Telecom towers, tall buildings, pylons, and others, are all classed as hazards to the navigation of aircraft. As such there are laws and regulations regarding the heights of such structures. The height and proximity to airports or helipads have a bearing on the obstruction light standards. The Federal Aviation Administration (FAA) published the requirements for telecom tower obstruction lighting.

The FCC 14 CFR Vol2 part 77 details all the requirements for obstruction lighting systems. In this article, we will exam section 77.17 which pertains to the standards based on tower heights and location in relation to airfields.

Objects or structures, whether fixed or mobile are deemed to pose a hazard to air navigation if they fall into the following categories

  • The height of the object is greater than 200 feet (60 meters) Above Ground Level (AGL).
  • The height of the object is greater than 200 feet AGL, or above the established airport elevation, whichever is higher, and is within 3 nautical miles of airstrips (excluding heliports) with the longest runway of 3,200 feet.

The FAA will be responsible for the analysis and review of any structure, or proposed structure and determining its hazard to air navigation. In addition, these structures may cause interference with ATC, radar, and direction finders. The effects on VFR and IFR arrival and departure traffic and minimum flight altitudes should also be considered.

Voluntary Marking Of Towers Lower Than 200 Feet

Although there is no requirement, the FAA encourages towers lower than 200 feet, especially in rural areas, to be marked, painted, or lit accordingly in order to make them more conspicuous to air navigation. They can be painted with alternating bands of orange and white. Guy lines on towers should also be covered in high visibility sleeves or equipped with cable balls.

Telecom Tower Obstruction Lighting

There are different requirements for aviation obstruction lighting determined by the height and proximity to airports.

Red Aviation Lights – Steady burning or flashing red strobe lights should be equipped for nighttime use on all structures that are 200 feet AGL or higher. In addition, smaller buildings or towers closer to airports may also be marked with steady burning red lights.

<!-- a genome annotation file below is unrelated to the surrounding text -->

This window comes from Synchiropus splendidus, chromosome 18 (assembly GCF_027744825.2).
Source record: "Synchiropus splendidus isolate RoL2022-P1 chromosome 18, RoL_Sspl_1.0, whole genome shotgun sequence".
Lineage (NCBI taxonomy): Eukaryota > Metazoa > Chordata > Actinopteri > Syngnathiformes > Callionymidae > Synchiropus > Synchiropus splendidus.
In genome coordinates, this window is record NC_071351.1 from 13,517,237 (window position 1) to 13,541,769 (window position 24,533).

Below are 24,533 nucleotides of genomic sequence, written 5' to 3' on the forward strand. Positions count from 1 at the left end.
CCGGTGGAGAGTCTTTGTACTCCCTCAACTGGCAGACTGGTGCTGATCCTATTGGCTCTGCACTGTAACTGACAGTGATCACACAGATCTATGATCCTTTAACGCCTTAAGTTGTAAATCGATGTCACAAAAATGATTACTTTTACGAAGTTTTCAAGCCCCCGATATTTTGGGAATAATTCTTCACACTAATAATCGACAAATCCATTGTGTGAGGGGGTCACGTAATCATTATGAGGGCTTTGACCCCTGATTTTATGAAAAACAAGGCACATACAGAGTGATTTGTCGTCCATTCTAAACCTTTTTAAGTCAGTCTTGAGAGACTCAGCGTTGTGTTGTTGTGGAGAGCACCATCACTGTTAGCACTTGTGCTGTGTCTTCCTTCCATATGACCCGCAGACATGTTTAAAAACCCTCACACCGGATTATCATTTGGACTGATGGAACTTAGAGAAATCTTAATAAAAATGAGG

Medium Intensity White Strobe Lights – These lights should be used for daytime/twilight with reduced intensity for nighttime. When installed on towers 700 feet or less AGL there is no requirement for other marking methods to be used. Aviation white/orange banding is always required for daytime structures over 700 feet. This system is generally not recommended for any structures lower than 200 feet.

High-Intensity White Strobe Lights – These lights are utilized in a similar fashion to medium-intensity lights. However, they should not be used on any structures lower than 700 feet unless the FAA deems them as necessary.

Dual Lighting System – This combines red lighting for nighttime usage and high or medium-intensity white lighting for daytime and twilight hours. Medium intensity white strobes are used on structures lower than 700 feet, and high-intensity white strobes for those over 700 feet.

It should also be noted that all lights be synchronous in their flashing.

Monitoring, Inspection, and Maintenance of Tower Obstruction Lights

Quarterly and Annual light inspections should be conducted (QLI / ALI) Quarterly inspections can be waived which can be a significant cost saving.

Lights should be monitored for proper candela output. Fixed light voltages should not vary more than +/- 3%. For strobes, the voltage should not be more than +/- 10% of the rated voltage. All lights should be replaced once they reach 75% of their rated life. On strobes when peak intensity falls specification limits.

Regardless of any remote monitoring systems that may be used, a visual inspection must be performed at a minimum of every 24 months. Typically lights are damaged by UV light causing crazing, cracked lenses, and dirt build-up.

FAA Obstruction Lighting Placement

The height of the structure affects the placement of obstruction warning lights. The light positions may be adjusted +/- 10 feet (3 meters) were necessary in order to accommodate wires, guys, and so on.

The number of lights and lighting levels is determined by the structure height, as illustrated in the below diagrams.

Top Mounted Obstruction Lights

Structures 150 Feet (46 m) AGL or less require two or more steady-burning red (L810) lights. These should be installed in a manner to ensure an unobstructed view of one or more lights by a pilot.

Structures Exceeding 150 Feet (46 m) AGL must be equipped with at least one red flashing (L-864) light should be installed in a manner to ensure an unobstructed view of one or more lights by a pilot

Intermediary Level Obstruction Lights

The number of light levels is determined by the height of the structure, including all appurtenances, as shown in Figure below. The number of lights on each level is determined by the shape and height of the structure. These lights should be mounted to ensure an unobstructed view of at least one light by a pilot.

FAA red tower light obstruction guidelines
FAA high intensity dual obstruction light standards


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